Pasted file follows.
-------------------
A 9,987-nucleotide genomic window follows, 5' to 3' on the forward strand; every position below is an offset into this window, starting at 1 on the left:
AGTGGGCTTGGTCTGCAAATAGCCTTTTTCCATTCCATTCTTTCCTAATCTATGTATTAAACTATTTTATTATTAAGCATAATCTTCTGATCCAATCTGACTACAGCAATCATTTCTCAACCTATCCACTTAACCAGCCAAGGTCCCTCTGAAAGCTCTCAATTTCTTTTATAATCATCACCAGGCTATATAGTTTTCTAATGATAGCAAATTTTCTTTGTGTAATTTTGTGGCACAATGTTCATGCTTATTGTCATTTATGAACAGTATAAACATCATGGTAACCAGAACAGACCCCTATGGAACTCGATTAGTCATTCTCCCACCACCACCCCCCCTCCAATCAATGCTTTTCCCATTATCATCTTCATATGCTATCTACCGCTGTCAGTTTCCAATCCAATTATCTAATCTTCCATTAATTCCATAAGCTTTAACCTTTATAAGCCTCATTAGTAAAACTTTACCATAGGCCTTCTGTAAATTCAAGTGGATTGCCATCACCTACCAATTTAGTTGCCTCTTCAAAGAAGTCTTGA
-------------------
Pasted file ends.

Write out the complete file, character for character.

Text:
A 9,987-nucleotide genomic window follows, 5' to 3' on the forward strand; every position below is an offset into this window, starting at 1 on the left:
AGTGGGCTTGGTCTGCAAATAGCCTTTTTCCATTCCATTCTTTCCTAATCTATGTATTAAACTATTTTATTATTAAGCATAATCTTCTGATCCAATCTGACTACAGCAATCATTTCTCAACCTATCCACTTAACCAGCCAAGGTCCCTCTGAAAGCTCTCAATTTCTTTTATAATCATCACCAGGCTATATAGTTTTCTAATGATAGCAAATTTTCTTTGTGTAATTTTGTGGCACAATGTTCATGCTTATTGTCATTTATGAACAGTATAAACATCATGGTAACCAGAACAGACCCCTATGGAACTCGATTAGTCATTCTCCCACCACCACCCCCCCTCCAATCAATGCTTTTCCCATTATCATCTTCATATGCTATCTACCGCTGTCAGTTTCCAATCCAATTATCTAATCTTCCATTAATTCCATAAGCTTTAACCTTTATAAGCCTCATTAGTAAAACTTTACCATAGGCCTTCTGTAAATTCAAGTGGATTGCCATCACCTACCAATTTAGTTGCCTCTTCAAAGAAGTCTTGA